NASA loses a dreamer

A dear friend of mine, Nicholas, is leaving his engineering job at NASA in order to embark on another kind of journey: going to medical school in Lebanon.  He is one of those people who is genuinely out of this world.  Exceedingly brilliant, a talented writer, a gifted danseur, but above all, a dedicated humanitarian- Nicholas spends at least 85% of his life’s energy focusing on how to make the lives of others better.  It is why his next adventure will be obtaining the medical education necessary to work with Medicins Sans Frontieres (Doctors Without Borders) and make helping others his life’s work.  While his mission may sound slightly pollyannaish or naive, Nicholas is completely aware of all the challenges he will face along the way.  That said, on the eve of his move to Lebanon, I am proud of him.  There is no one that would make a better doctor than Nicholas.

I wanted to share a blog posting of his.  The original post can be found HERE

Goodbye NASA

Tomorrow is my last day at NASA. My friends and co-workers took me to lunch today and presented me with some very touching mementos of my time here. My manager gave a very nice speech about me before turning the floor over to me. I wasn’t quite sure what to say – so I told the story of how I came to work at NASA. I am well aware that at 30 years of age, I hardly have a trove of wisdom to dole out – but if I have learned one thing in life, it can be related by this story.

By all measures, I was a space nerd from day one. My friends read about video games and idolized baseball players – I read about the space shuttle and idolized astronauts. Spring break of my senior year, my class took a trip to Cozumel – I went to space camp. In fact, though I have been embarrassed to admit it for all but the last few years, I chose Purdue as my university because the back of the Space Camp textbook listed how many astronauts had graduated from each school. When the military academies turned me down, I chose the next school down on the list.

Suffice it to say, when it was announced that NASA would be interviewing for their co-op program during my sophomore year at Purdue, I was quick to submit my name for an interview slot and anxiously awaited the results. It turns out there was no need to be anxious – I didn’t even come close to getting an interview. NASA told the school of engineering at Purdue how many people they wanted to interview and Purdue split those slots up amongst the engineering departments. Given that the number of requests far outnumbered the number of slots, my department, the School of Aeronautics and Astronautics, somehow ranked the students and awarded the right to interview to those at the top of the list. Needless to say – that did not include me.

I remember a sense of utter emptiness upon finding this out – as if my whole reason for existing had just disappeared. So I did what an arrogant 19 year old does when faced with rejection – I went home and called the Johnson Space Center. Through a mixture of charm and perseverance, I found out the name and e-mail of the individual who would be coming to interview at Purdue and sat down to write him. The details of the e-mail are long forgotten, but the theme was one of unabashed begging. I told him that I had wanted to work for NASA my whole life and that even though Purdue disagreed, I believed I deserved a chance to explain what I had to offer. I asked him for five minutes – any five minutes – to plead my case. I offered to meet him at the hotel for breakfast, to take him to lunch or to drive him to the airport…any time he could find for just one more interview.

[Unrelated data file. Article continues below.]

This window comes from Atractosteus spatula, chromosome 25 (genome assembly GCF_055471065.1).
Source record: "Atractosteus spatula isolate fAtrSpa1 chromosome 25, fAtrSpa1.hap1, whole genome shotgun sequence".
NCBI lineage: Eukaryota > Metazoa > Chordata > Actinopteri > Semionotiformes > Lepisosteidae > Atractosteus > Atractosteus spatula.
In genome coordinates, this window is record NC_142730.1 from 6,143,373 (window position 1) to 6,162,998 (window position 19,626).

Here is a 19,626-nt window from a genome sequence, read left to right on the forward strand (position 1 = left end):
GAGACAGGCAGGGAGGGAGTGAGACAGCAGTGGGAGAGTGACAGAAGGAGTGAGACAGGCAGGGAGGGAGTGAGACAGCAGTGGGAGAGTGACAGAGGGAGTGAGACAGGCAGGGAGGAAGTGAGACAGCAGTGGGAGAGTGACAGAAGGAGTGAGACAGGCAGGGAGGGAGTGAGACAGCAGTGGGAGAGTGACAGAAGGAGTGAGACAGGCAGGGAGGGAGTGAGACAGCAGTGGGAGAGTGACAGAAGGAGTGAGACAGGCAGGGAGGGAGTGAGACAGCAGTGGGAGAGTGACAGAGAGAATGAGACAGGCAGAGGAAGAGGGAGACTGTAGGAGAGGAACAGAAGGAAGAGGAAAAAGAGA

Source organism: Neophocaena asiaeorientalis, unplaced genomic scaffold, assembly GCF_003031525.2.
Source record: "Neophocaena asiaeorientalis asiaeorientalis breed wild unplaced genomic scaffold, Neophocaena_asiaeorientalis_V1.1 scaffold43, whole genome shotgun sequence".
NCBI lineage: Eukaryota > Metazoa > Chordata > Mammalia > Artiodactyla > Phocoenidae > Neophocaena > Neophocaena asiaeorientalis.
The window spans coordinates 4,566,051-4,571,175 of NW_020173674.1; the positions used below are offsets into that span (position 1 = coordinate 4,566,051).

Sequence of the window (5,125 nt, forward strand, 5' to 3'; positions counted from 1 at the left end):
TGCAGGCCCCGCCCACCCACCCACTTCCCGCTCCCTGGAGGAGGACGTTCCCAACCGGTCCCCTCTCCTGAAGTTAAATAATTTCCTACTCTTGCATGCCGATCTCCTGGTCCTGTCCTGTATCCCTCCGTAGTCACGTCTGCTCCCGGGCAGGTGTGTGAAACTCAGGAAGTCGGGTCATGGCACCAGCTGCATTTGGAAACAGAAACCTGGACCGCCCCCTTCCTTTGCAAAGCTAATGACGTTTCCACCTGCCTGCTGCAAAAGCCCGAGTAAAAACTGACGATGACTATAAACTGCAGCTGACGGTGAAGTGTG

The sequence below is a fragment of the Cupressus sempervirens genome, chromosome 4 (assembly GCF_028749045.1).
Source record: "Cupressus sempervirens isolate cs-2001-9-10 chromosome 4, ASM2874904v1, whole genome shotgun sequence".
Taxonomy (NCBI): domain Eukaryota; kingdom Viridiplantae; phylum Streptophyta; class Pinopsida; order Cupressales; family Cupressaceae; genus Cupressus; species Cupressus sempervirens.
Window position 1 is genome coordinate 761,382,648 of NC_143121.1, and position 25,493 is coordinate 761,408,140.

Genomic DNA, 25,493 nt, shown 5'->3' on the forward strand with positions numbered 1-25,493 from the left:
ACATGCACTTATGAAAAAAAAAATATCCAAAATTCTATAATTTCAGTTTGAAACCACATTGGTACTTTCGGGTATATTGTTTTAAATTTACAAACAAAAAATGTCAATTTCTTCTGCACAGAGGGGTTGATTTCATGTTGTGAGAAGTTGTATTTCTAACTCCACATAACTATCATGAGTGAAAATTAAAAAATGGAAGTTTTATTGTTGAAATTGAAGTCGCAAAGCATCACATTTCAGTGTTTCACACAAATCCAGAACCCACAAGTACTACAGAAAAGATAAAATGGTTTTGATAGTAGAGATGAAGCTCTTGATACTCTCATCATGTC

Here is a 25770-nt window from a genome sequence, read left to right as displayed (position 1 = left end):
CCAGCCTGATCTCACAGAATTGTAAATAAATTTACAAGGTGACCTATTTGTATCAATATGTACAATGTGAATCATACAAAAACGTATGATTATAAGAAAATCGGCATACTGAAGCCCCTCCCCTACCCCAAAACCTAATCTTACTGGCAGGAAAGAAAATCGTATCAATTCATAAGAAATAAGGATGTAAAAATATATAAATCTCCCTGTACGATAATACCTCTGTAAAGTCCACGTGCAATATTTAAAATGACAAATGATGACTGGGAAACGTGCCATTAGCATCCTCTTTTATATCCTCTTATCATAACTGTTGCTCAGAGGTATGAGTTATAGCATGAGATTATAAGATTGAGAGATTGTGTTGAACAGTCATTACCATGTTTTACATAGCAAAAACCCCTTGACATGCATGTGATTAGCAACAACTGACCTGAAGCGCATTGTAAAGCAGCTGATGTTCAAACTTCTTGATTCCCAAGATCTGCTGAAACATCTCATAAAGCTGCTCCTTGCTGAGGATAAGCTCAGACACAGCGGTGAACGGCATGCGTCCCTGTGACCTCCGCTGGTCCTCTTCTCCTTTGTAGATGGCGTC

Beyond all hope, he wrote me back. Kind and sympathetic, he told me to meet him after his last scheduled interview so we could chat. A few weeks later, we sat down for fifteen minutes – he looked at my resume, asked me about why I wanted to work for NASA, then thanked me and headed off to the airport.

The next day, he sent me an e-mail explaining the process he would follow. The interview files from Purdue would be added to those from dozens of other schools. To these he would add the files from phone interviews, local interview and countless unsolicited resumes waiting in his office. Somehow, he would wade through the sea of applicants to pick fifty people who would begin as co-ops that year. “I’m not sure when the process will be finished and I’m not sure who I’m going to hire” he explained, “but I do know that I’ll be hiring you.”

That was ten years ago. I spent the next five years as a student employee and the five years after that as a full-time NASA engineer – the proudest title I have ever held. I’m leaving now to pursue a different dream. Along with the pride of working for the US Space Program, I’ll take with me a slew of lessons, technical and otherwise, including the one I first learned as a brash 19 year old student in the fields of Indiana.

In pursuit of a goal, through no fault of their own, people will stand in your way. Oftentimes they are following a system of rules they didn’t create and with which they don’t necessarily agree. When this happens, realizing that life is simply too short for barriers, thank them kindly – then go around them.

*****************************
Well said, Nicholas.  If anyone is a testament to pursuing one’s dreams, it is you.
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~ by ladamesansregrets on July 25, 2008.

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